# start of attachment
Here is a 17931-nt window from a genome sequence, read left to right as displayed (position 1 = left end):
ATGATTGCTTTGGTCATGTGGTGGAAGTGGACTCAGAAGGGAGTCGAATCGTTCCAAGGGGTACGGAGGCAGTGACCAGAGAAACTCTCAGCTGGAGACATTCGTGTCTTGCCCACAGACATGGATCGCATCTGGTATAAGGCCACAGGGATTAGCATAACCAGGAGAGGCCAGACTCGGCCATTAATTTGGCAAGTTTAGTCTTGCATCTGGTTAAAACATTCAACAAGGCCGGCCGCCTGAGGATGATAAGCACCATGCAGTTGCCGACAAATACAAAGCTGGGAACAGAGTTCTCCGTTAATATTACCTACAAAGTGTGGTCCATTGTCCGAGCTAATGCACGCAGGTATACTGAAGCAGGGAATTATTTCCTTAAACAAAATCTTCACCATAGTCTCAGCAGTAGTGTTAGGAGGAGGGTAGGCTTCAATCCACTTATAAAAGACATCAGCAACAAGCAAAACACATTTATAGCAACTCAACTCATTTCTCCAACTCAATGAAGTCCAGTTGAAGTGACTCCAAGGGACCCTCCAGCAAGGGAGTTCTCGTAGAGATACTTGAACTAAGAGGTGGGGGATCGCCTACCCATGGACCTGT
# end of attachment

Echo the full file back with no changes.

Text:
Here is a 17931-nt window from a genome sequence, read left to right as displayed (position 1 = left end):
ATGATTGCTTTGGTCATGTGGTGGAAGTGGACTCAGAAGGGAGTCGAATCGTTCCAAGGGGTACGGAGGCAGTGACCAGAGAAACTCTCAGCTGGAGACATTCGTGTCTTGCCCACAGACATGGATCGCATCTGGTATAAGGCCACAGGGATTAGCATAACCAGGAGAGGCCAGACTCGGCCATTAATTTGGCAAGTTTAGTCTTGCATCTGGTTAAAACATTCAACAAGGCCGGCCGCCTGAGGATGATAAGCACCATGCAGTTGCCGACAAATACAAAGCTGGGAACAGAGTTCTCCGTTAATATTACCTACAAAGTGTGGTCCATTGTCCGAGCTAATGCACGCAGGTATACTGAAGCAGGGAATTATTTCCTTAAACAAAATCTTCACCATAGTCTCAGCAGTAGTGTTAGGAGGAGGGTAGGCTTCAATCCACTTATAAAAGACATCAGCAACAAGCAAAACACATTTATAGCAACTCAACTCATTTCTCCAACTCAATGAAGTCCAGTTGAAGTGACTCCAAGGGACCCTCCAGCAAGGGAGTTCTCGTAGAGATACTTGAACTAAGAGGTGGGGGATCGCCTACCCATGGACCTGT